An anecdote from pre-COVID days:

I once learned how to use an app for making online quizzes. Another learner and I took a sample quiz where one of the math questions depended on knowing the order of operations i.e. PEMDAS. The other learner doubted the answer and it bugged them enough that they brought it up to me later. I explained why I thought it was the right answer using PEMDAS and then added, “______ was a math major and is our IT director so I’m pretty sure if he and I disagree about the answer to a math problem, he’s gonna be correct.” I could tell that this did not resolve the other learner’s skepticism. They trusted my answer — I was a literacy coach — more than his! Possibly because they had a closer relationship with me than with the IT director? Who really knows.

Distrust of experts — even in an education setting — has been with us for a while.

And it can be deadly. 

Maine legislator Rep. Chris Johansen continues to go into crowds unmasked and to fight vaccines and masking requirements for large gatherings despite the fact that both he and his wife contracted COVID. His wife died.

Then there’s the fact that the No Child Behind Act, passed with bipartisan support during George W. Bush’s adminstration, took an ax to both science and social studies education. It did this by preferencing reading and math for the test-and-punish regime that enriched for-profit testing corporations. Science clawed its way back via STEM and other intitiatives from the outside world, but much damage had  been done. And social studies has never really recovered. 

That explains a lot, too, doesn’t it? It’s clear how even many elected officials really don’t know the structures of government or understand their role in that structure. Once big money controlled all three branches of government at the federal level, and many if not all state legislatures, the old civics lesson on “how a bill becomes a law” became a lie anyway.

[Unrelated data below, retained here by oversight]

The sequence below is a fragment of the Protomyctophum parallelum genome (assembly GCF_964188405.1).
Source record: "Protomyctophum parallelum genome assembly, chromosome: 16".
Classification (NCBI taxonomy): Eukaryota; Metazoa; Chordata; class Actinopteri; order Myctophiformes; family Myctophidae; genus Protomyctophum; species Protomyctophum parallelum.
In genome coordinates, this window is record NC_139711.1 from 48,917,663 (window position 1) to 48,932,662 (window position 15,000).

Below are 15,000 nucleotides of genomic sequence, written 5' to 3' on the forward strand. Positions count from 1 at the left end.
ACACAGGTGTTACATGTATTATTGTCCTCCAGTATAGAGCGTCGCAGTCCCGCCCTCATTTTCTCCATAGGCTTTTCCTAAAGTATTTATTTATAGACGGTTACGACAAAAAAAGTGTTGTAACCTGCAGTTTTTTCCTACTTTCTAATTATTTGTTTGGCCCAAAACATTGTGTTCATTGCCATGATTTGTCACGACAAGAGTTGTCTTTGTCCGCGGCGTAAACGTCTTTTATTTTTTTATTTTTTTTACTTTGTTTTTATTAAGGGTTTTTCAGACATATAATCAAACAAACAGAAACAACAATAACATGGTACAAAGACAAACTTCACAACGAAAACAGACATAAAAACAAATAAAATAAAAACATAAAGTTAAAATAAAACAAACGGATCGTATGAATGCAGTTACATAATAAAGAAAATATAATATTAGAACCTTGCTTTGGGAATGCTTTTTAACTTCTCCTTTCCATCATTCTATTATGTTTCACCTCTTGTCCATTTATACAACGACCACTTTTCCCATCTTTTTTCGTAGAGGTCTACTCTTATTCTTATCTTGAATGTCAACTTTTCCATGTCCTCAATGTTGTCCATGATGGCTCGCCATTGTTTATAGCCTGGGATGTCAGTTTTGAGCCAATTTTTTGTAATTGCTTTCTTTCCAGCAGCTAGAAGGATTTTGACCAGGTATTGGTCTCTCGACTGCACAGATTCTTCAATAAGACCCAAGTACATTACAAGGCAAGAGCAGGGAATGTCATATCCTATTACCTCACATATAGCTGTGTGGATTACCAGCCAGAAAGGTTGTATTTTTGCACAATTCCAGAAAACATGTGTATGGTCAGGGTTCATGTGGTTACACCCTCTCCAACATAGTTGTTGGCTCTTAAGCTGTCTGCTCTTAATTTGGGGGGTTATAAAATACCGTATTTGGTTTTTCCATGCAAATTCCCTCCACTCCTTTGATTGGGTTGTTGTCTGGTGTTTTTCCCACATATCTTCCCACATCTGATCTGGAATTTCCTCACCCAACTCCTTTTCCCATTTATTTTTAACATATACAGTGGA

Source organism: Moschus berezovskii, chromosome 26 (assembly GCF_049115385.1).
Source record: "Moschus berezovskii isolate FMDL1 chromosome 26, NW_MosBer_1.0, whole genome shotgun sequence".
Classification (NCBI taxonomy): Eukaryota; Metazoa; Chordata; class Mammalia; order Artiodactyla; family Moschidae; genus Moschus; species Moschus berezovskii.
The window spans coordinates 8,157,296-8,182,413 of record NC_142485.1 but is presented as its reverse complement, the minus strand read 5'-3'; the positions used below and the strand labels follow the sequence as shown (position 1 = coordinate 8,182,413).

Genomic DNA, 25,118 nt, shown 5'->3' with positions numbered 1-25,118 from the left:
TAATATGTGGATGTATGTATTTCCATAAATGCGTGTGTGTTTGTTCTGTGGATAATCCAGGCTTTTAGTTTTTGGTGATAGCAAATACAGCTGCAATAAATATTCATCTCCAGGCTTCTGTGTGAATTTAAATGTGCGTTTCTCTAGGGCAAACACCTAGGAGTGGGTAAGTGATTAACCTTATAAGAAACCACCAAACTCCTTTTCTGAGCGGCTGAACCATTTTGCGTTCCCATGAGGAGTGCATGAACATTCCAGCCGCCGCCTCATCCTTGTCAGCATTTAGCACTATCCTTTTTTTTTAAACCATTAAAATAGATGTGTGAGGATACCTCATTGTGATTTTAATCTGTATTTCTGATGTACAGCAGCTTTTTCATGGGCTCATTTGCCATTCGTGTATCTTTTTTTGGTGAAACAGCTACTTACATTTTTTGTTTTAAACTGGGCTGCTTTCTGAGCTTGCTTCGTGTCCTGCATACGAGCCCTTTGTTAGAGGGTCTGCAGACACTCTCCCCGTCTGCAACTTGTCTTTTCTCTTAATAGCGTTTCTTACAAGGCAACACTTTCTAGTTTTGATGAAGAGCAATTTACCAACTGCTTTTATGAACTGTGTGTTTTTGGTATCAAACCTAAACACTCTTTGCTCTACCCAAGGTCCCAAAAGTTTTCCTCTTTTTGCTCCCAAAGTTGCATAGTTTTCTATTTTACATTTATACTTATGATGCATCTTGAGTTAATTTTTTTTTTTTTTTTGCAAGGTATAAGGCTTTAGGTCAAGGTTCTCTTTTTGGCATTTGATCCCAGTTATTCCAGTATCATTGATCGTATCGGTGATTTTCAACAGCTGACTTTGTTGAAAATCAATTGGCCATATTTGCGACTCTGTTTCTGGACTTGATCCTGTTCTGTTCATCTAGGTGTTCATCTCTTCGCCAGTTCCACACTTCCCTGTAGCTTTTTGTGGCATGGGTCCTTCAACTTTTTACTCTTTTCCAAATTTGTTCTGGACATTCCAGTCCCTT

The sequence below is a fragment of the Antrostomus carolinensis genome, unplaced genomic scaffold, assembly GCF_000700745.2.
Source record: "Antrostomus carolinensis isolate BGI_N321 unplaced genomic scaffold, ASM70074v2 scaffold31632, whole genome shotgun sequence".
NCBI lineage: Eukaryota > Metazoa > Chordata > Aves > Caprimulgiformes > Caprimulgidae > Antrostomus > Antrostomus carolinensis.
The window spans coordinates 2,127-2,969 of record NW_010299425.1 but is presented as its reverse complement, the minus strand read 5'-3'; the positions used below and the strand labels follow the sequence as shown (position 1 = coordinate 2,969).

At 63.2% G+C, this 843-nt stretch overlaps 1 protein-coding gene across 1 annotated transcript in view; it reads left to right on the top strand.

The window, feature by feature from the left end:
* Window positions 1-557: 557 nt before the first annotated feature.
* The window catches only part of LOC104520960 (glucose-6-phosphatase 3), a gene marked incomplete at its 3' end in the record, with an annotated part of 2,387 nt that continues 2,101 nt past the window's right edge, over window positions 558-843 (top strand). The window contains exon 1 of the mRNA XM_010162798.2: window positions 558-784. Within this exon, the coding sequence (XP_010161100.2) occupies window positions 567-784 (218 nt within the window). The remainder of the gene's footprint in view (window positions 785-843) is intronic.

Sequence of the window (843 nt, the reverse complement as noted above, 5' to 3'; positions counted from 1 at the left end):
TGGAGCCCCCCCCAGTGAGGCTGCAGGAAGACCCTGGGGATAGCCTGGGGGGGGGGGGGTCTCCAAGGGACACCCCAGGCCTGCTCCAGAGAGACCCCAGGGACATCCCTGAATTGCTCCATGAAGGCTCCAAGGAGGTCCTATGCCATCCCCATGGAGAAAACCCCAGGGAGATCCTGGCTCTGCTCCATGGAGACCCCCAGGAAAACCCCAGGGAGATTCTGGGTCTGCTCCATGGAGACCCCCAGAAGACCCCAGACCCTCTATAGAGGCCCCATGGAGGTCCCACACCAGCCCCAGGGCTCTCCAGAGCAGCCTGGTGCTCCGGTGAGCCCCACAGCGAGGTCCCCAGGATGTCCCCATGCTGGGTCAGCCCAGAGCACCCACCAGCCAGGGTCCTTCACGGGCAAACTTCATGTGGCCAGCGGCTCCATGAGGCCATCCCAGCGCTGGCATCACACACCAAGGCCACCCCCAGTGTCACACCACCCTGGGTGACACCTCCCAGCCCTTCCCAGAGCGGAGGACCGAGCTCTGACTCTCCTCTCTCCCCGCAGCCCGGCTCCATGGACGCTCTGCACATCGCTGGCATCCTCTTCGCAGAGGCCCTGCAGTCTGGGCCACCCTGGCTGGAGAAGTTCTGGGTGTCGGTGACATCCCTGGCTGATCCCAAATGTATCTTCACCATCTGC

It would probably be elitist of me to point out that it isn’t doctors or registered nurses (RN) refusing to get vaccinated for the most part. 

Here in Maine it’s the much less educated health care providers who are the refuseniks e.g. certified nursing assistants (CNAs), lab technicians, hospital kitchen workers, group home attendants, and the like.

My sister works at the leading research hospital in northern California as an RN and has for years. I value her information and advice because so far it has been ahead of the curve i.e. the intel that she passes on from the epidemiologists at her hospital anticipates what eventually the CDC gets around to recommending. I’m guessing this is because UCSF researchers care about health rather than about commerce, while the CDC must serve two masters.

Meanwhile, every school district in Maine — and there are a lot of them — has been thrown to the wolves to hold the line for science amid shouts, threats, and jeers of uneducated and/or ignorant parents.

Then there’s the big picture context.


Lies are the currency of the day. Big lies, ones that can kill you.

Well, after all this gloom and doom I feel moved to end on a lighter note. No idea who created this gem: